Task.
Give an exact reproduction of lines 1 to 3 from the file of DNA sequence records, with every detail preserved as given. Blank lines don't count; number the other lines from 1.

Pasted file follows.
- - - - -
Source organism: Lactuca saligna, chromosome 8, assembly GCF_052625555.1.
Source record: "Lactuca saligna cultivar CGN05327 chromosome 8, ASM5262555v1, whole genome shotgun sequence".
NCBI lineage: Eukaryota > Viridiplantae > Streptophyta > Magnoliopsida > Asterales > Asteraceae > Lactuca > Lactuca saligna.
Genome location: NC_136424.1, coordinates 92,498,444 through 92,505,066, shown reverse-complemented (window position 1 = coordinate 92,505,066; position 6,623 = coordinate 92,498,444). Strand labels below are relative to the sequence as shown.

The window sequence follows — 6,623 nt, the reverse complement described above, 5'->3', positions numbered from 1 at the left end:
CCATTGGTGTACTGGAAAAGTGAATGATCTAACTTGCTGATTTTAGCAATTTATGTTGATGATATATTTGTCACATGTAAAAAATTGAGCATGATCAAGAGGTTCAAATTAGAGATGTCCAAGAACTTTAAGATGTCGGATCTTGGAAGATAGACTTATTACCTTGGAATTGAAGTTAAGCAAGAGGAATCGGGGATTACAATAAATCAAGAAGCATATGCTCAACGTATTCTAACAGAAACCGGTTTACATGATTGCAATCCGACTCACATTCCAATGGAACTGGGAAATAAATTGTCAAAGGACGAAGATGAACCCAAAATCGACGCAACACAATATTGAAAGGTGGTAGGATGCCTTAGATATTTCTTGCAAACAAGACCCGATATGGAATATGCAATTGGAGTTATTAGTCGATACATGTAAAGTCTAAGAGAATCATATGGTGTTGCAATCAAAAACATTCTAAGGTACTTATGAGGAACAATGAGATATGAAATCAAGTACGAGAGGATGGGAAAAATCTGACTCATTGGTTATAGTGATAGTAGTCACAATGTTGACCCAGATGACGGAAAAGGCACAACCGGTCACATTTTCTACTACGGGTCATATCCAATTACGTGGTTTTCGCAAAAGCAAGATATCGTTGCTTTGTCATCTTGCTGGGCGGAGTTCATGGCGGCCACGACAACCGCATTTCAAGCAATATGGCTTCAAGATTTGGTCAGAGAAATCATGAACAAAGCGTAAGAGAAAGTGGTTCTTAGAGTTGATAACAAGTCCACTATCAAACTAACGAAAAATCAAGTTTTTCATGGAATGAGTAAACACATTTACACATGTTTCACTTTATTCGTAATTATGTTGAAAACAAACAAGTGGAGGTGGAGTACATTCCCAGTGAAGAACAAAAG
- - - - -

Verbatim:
Source organism: Lactuca saligna, chromosome 8, assembly GCF_052625555.1.
Source record: "Lactuca saligna cultivar CGN05327 chromosome 8, ASM5262555v1, whole genome shotgun sequence".
NCBI lineage: Eukaryota > Viridiplantae > Streptophyta > Magnoliopsida > Asterales > Asteraceae > Lactuca > Lactuca saligna.